The amiable Scot is fast approaching a year at Morrisons after joining from Prudential, where he was marketing director, in October 2007. He acknowledges that he has made the move into retail at a precocious time for the industry, but smiles when asked if he is feeling the pressure of marketing one of the country’s ‘big four’ supermarkets. After a short pause, he qualifies that he is “excited” about the challenges that lie in wait. And rightly so, given that Morrisons increased its sales by 9.4 percent in the 12 weeks leading to 10 August, a faster rate than Tesco, Asda, Sainsbury’s and Waitrose, according to TNS Worldpanel. The figures also show Morrisons increased its market share from 10.9 to 11.1 percent.
Despite its increasing popularity, Morrisons still feels earthier than the behemoths like Tesco and Asda with which it competes – and MacIver believes this underpins its success. “We’re not a global player like Tesco and we’re not American-owned like Asda,” he acknowledges. “But Morrisons is a long-standing British brand. We think our success in recent months has a lot to do with our fresh food offer, which is dominated by locally-sourced British produce. So perhaps consumers are coming to us because, in a tough financial climate, they’d rather root for their own than hand their money to global businesses.”
This sense of Morrisons’ roots occasionally punctuates the firm’s otherwise functional headquarters. In the downstairs foyer, nostalgic prints of early, humble Morrisons outlets adorn the walls; sepia snapshots of a simpler, bygone era. By contrast, the waiting area is lit up by the din of flatscreen TVs and futuristic motion sensitive lighting. This technological integration to spare electricity is all part of the business meeting its CSR requirements – a big part of MacIver’s remit. He promises that all new-build Morrisons supermarkets will incorporate such modern advances to cut the chain’s energy usage.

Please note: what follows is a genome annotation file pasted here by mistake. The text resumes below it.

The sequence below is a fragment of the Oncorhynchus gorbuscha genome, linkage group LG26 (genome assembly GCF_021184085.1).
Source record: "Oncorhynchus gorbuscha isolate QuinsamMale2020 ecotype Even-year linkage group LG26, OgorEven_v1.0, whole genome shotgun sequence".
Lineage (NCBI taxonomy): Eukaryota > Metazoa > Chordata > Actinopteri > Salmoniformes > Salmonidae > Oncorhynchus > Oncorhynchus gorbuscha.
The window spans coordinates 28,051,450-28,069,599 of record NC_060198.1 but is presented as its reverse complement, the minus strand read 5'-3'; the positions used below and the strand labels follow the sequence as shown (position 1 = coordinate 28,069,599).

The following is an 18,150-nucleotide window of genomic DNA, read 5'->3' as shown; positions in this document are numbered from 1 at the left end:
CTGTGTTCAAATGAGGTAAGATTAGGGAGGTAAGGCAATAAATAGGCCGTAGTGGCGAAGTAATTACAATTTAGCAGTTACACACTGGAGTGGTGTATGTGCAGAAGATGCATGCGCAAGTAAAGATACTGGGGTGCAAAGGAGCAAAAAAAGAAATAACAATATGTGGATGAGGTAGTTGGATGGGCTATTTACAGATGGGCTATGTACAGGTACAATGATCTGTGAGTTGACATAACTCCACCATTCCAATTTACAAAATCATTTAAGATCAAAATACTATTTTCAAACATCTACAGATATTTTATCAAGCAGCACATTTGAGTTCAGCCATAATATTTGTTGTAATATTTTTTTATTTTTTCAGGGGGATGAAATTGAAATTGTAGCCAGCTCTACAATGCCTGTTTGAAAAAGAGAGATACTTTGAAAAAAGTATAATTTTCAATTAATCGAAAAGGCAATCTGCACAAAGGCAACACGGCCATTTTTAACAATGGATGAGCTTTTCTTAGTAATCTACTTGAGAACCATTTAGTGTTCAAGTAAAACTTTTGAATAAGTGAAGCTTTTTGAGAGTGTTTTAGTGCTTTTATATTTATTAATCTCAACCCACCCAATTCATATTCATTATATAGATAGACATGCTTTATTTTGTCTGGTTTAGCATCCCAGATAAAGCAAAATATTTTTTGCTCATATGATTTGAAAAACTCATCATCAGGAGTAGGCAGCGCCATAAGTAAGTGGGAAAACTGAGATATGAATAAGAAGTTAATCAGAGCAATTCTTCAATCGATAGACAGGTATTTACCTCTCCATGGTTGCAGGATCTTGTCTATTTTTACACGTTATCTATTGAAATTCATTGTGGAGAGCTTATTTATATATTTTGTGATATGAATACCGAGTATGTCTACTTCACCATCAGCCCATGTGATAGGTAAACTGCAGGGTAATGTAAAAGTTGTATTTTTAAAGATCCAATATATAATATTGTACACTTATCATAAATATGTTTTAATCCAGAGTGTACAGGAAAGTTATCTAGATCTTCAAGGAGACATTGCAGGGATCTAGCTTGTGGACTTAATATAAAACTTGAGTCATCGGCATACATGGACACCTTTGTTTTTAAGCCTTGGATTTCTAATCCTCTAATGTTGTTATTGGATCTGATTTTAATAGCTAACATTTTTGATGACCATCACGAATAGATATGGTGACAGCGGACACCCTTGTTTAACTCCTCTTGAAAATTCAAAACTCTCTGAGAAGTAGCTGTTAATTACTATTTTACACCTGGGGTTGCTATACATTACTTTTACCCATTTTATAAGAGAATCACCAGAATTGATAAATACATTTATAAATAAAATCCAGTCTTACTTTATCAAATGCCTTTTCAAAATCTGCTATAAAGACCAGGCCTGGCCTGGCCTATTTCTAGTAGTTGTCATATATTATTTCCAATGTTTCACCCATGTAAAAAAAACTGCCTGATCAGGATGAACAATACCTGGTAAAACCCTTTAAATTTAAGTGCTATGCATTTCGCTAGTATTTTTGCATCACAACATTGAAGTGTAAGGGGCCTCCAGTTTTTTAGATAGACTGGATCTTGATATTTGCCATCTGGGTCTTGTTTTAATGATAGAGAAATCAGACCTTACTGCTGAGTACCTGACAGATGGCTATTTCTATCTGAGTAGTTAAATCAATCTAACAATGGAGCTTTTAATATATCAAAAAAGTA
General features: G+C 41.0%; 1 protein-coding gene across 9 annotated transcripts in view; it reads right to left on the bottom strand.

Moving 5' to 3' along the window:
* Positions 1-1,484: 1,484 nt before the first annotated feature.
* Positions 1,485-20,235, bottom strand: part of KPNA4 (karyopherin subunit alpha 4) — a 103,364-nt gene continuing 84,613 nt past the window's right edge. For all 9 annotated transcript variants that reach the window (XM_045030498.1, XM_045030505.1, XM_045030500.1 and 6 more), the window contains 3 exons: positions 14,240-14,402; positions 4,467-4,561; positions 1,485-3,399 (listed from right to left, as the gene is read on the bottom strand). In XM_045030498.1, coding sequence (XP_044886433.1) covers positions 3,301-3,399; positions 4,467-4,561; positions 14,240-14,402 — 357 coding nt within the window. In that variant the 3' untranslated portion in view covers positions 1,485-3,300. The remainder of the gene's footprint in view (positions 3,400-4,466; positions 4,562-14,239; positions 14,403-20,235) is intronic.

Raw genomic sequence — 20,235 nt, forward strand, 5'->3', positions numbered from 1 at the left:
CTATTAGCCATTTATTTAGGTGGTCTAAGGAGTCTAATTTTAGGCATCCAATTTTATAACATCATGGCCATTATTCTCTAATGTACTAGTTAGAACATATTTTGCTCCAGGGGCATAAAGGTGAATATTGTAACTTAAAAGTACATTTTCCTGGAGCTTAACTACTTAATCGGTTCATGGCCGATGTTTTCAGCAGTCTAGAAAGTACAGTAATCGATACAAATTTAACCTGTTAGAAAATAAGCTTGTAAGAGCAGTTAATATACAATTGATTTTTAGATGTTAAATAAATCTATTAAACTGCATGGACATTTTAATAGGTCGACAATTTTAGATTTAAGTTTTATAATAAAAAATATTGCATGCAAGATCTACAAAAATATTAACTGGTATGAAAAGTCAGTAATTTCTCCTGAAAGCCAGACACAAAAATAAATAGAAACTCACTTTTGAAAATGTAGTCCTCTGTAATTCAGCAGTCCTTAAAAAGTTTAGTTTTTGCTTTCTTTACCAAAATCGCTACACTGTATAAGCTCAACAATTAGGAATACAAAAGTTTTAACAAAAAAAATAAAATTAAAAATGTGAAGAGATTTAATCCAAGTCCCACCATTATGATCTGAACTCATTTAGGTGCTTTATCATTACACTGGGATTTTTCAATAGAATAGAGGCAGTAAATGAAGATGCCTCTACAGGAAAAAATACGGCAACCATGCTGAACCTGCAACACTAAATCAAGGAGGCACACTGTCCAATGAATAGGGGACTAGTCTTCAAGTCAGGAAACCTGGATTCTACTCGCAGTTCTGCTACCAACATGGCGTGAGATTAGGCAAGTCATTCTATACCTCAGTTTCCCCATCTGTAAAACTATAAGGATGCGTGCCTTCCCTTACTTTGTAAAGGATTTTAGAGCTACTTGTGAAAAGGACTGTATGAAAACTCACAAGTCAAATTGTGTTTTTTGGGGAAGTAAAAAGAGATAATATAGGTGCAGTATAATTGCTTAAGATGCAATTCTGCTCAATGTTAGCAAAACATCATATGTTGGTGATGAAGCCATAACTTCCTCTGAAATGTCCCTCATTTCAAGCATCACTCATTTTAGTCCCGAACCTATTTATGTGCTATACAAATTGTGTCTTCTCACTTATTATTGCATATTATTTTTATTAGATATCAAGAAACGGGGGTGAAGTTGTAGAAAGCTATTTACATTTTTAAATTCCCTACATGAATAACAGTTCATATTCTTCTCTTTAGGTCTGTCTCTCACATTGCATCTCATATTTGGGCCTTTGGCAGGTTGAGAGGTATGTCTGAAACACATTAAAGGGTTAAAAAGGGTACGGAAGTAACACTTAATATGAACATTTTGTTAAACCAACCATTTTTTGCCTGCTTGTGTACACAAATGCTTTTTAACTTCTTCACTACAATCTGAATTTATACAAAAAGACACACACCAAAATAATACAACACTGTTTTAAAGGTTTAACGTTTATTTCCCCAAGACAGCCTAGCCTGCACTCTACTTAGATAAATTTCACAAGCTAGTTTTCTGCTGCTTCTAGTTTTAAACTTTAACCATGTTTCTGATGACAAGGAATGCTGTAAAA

Despite this evidence of a business embracing the future, MacIver does not appear the sort to be swayed by fads. Through the purchase of Safeway in 2004, Morrisons inadvertently acquired sponsorship of the Scotland national football team – a deal brokered before MacIver’s arrival and one which has since run its course. “We’re always on the lookout for sponsorship opportunities, but football wouldn’t suit us now,” he admits, hinting that he never saw the brand and the game as ideal bedfellows anyway.
Then, there is the fresh food offer MacIver is so proud of. Incorporating the likes of fishmongers and butchers in-store, he insists it could not yet be compacted into a convenience store format like Tesco’s Metro. “You never say never, but we haven’t found a way yet.” Likewise, he adds that Morrisons has no immediate plans to sell online because of the logistical challenge of distributing the fresh produce.
While rivals are looking at ways to maximise the selling power of the web, Morrisons’ simpler approach of ushering consumers in-store seems to be paying dividends. Once inside, it is hard to ignore the way the supermarket has so readily embraced the credit crunch as part of its branding. Morrisons is not alone in referencing the bleak financial picture; its ‘price crunch’ message is not a million miles apart from Tesco’s ads talking up ‘inflation-busting prices’.